In my neighborhood, spring keeps trying to push through, but all the rain keeps things cold and blustery. But that's no matter, cause I'm ready to pretend that it's fresh and bright outside even if the weather doesn't cooperate.
So, this weekend, I'm shaking up the Coriander Mule, a tasty, lime, cilantro, and ginger cocktail
It's no surprise that there's a healthy bit of finesse into making a perfect cocktail - combining the spirits with balance, shaking or stirring with ice so the water dilutes it just enough, garnishing just so.
But, in the case of a drink with multiple ingredients and components, it turns out there's a bit of chemistry as well.
Neil Da Costa, an expert in chemical analysis of flavors at International Flavors & Fragrances Inc., reports, "Each of the main ingredients has been shown to contain many flavor components, thus indicating that a Bloody Mary cocktail flavor is a very complex blend of several hundreds of flavor compounds. These include semi- and non-volatile ingredients with chemesthetic effects such a heat, burn, sour, salty and umami."
The nighttime is the right time...for cocktails that is. "As twilight descends and drinks are poured, add bite to your beverage with the Cold Blooded Vampire ice cubes. Perfect for Bloody Mary and other spine-tingling drinks fit for the vampire lovers in your family."
The tray's even shaped like a coffin!
When I was a kid, my parents always made iced tea in this vintage sun tea jar, complete with big 70s yellow poppies and a broken spigot. I never really realized what they were doing by sitting that thing on the back porch...besides making us chase extra fast to grab missed catches and tags during our neighborhood kickball game.
It's a pretty clever idea, the sun tea...when its this hot outside, the last thing you want to do is boil a big kettle of water and cool it down for hours to make a cold drink. But know what's even awesome-r, and quicker? Simply making great ice tea in your refrigerator overnight.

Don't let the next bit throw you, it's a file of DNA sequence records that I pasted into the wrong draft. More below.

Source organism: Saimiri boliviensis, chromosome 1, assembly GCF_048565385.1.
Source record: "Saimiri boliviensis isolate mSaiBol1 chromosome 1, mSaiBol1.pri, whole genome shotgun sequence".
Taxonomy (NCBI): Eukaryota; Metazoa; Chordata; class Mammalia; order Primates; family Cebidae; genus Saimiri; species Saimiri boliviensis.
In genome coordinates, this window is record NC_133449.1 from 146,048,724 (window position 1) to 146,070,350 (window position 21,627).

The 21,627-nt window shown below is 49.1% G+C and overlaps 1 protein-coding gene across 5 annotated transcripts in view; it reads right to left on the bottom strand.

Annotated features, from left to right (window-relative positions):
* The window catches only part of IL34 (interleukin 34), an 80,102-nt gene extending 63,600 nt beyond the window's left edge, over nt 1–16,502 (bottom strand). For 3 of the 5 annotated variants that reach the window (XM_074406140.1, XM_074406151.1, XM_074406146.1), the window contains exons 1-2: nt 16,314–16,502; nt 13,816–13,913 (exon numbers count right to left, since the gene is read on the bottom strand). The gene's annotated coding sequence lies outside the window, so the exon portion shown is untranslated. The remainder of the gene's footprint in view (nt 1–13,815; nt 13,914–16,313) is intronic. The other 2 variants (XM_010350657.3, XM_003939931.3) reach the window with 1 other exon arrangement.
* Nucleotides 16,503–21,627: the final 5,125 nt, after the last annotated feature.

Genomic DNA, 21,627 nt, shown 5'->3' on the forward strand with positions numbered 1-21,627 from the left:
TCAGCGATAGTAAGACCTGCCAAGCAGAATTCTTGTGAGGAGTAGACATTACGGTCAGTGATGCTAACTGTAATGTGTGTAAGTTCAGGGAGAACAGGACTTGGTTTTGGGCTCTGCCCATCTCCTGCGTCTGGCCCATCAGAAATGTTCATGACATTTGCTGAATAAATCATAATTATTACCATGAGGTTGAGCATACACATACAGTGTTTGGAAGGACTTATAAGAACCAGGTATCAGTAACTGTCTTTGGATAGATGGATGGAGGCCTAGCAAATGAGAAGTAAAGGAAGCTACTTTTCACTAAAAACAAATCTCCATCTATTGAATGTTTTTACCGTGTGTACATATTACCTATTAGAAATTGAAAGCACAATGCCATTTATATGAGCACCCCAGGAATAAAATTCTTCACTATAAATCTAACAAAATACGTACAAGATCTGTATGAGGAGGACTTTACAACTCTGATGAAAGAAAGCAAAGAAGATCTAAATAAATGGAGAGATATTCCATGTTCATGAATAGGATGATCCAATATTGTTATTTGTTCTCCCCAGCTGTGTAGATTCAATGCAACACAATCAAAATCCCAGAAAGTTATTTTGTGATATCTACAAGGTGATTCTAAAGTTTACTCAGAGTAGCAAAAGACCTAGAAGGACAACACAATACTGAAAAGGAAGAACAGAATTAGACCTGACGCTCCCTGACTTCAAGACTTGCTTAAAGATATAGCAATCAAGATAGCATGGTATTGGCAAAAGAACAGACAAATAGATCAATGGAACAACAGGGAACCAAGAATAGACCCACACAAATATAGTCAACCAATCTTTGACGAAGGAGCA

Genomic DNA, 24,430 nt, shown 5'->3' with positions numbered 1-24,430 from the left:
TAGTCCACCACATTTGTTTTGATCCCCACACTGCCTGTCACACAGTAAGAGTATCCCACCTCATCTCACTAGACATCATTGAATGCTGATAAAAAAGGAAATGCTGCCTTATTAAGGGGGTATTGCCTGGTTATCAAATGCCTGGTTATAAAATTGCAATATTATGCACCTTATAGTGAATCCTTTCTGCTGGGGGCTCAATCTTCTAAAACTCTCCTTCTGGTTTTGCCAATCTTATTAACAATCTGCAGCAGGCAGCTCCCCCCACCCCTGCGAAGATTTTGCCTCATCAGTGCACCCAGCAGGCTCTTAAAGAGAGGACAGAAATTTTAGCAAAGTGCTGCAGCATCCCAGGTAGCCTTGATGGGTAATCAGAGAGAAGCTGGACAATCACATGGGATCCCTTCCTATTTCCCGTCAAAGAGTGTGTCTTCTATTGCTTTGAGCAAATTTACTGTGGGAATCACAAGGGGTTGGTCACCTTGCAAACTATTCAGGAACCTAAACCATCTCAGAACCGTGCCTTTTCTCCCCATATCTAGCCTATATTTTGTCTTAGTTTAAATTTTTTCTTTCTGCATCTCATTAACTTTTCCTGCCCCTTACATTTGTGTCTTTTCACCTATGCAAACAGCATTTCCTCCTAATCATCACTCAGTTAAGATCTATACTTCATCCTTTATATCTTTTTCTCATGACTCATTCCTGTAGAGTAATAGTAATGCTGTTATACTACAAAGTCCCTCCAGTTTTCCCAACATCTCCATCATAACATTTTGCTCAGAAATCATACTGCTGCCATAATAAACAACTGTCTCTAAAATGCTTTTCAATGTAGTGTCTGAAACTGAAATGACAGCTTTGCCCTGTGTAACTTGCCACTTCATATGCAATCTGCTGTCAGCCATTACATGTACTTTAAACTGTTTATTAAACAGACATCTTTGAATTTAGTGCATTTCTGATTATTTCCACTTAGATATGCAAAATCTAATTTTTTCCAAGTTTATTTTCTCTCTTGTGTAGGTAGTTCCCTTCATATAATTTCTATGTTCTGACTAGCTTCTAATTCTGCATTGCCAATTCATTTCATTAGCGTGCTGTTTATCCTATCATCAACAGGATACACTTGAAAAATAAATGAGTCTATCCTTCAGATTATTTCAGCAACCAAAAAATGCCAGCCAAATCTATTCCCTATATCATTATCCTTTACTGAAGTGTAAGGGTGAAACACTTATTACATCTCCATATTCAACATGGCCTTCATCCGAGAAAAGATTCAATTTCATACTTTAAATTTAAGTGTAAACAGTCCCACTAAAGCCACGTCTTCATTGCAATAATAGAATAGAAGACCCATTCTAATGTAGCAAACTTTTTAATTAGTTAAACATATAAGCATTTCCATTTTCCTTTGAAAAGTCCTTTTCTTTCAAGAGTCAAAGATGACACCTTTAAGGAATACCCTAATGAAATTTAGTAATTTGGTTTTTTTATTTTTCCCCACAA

The Bellini was invented in the 1940s at Harry's Bar in Venice, the famous destination spot for elite tourists and celebrities, like Ernest Hemingway (Much of Across the River and into the Trees is set there), that was also the birthplace of beef carpaccio.
Bellinis used to only be made during the summer months, when fresh peaches were in season, but thanks to modern technology, flash-frozen peach purees are available, allowing Bellinis to stay on brunch menus everywhere.
These make great pre-lunch starts, and somehow works equally well on the backside of a meal as a dessert. And if you do it well, it becomes an interactive experience
I remember when I first learned of mead...sophomore English, and we were working through Beowulf for the the first time, and the poem opens as the king has just built the great mead hall, Heorot. A whole building dedicated to something to drink? Must be delicious... I'll have to get my hands on some.
Ten years later, and I still haven't made my way to actually trying any, but buddy, with this sweet mead how-to, you better believe I'm gonna.
Rose's Lime Juice was created as a means to preserve citrus juice without alcohol in the 19th-century. And there's no better way to feature its unique properties than with a gimlet, a cocktail fashionable in the post-prohibition, Art Deco heyday of the 1930s and 40s.
The Jell-O shot - creating tiny flavored gelatin cups using vodka, tequila, or rum in the place of water - actually dates farther back than most of us would imagine... i.e. college campuses sometime in the 50s and 60s. The earliest recorded recipe, called "Punch Jelly," is found in the Bon Vivant's Companinion, writted by Jerry Thomas in the early 1860s.
Which means that the straight-up cherry or lime powder mixed with cheap liquor approach is a little antiquated, and could use an update.
Enter My Jello Americans, some youngsters from Philadelphia, who are committed to "the future of the Jello shot."
Featuring recipes like:
The Bloody Mary